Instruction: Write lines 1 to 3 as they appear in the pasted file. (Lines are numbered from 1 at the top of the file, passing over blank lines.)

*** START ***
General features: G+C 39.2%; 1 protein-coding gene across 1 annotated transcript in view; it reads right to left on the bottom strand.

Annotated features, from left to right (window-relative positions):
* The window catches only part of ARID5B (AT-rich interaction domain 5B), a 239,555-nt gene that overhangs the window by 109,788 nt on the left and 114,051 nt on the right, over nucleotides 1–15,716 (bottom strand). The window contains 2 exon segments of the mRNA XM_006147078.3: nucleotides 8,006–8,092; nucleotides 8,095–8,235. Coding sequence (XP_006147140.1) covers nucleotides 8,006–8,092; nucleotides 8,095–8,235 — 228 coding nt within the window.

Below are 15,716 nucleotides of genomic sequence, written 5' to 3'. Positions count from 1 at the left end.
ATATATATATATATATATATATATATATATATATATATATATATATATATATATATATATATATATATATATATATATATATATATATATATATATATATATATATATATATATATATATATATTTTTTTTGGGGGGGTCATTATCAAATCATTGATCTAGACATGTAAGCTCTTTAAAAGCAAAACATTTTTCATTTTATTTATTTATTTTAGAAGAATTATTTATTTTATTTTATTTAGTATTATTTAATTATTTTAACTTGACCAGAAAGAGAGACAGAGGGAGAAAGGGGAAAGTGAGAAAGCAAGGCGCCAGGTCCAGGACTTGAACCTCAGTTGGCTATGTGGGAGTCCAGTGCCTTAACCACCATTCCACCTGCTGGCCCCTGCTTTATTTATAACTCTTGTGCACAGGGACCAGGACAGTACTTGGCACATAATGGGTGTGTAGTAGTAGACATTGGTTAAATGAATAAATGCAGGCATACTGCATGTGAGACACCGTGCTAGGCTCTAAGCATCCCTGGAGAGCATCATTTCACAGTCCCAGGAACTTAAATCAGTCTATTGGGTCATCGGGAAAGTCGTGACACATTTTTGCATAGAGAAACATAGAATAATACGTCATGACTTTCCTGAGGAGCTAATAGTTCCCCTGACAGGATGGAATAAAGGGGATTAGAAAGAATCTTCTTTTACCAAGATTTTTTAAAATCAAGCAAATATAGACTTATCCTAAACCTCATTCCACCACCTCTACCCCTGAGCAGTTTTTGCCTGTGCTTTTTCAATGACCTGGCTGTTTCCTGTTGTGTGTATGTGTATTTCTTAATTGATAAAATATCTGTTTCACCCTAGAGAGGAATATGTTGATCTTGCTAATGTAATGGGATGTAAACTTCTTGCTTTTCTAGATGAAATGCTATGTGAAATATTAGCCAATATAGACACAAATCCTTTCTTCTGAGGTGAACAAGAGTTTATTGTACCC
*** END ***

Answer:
General features: G+C 39.2%; 1 protein-coding gene across 1 annotated transcript in view; it reads right to left on the bottom strand.

Annotated features, from left to right (window-relative positions):
* The window catches only part of ARID5B (AT-rich interaction domain 5B), a 239,555-nt gene that overhangs the window by 109,788 nt on the left and 114,051 nt on the right, over nucleotides 1–15,716 (bottom strand). The window contains 2 exon segments of the mRNA XM_006147078.3: nucleotides 8,006–8,092; nucleotides 8,095–8,235. Coding sequence (XP_006147140.1) covers nucleotides 8,006–8,092; nucleotides 8,095–8,235 — 228 coding nt within the window.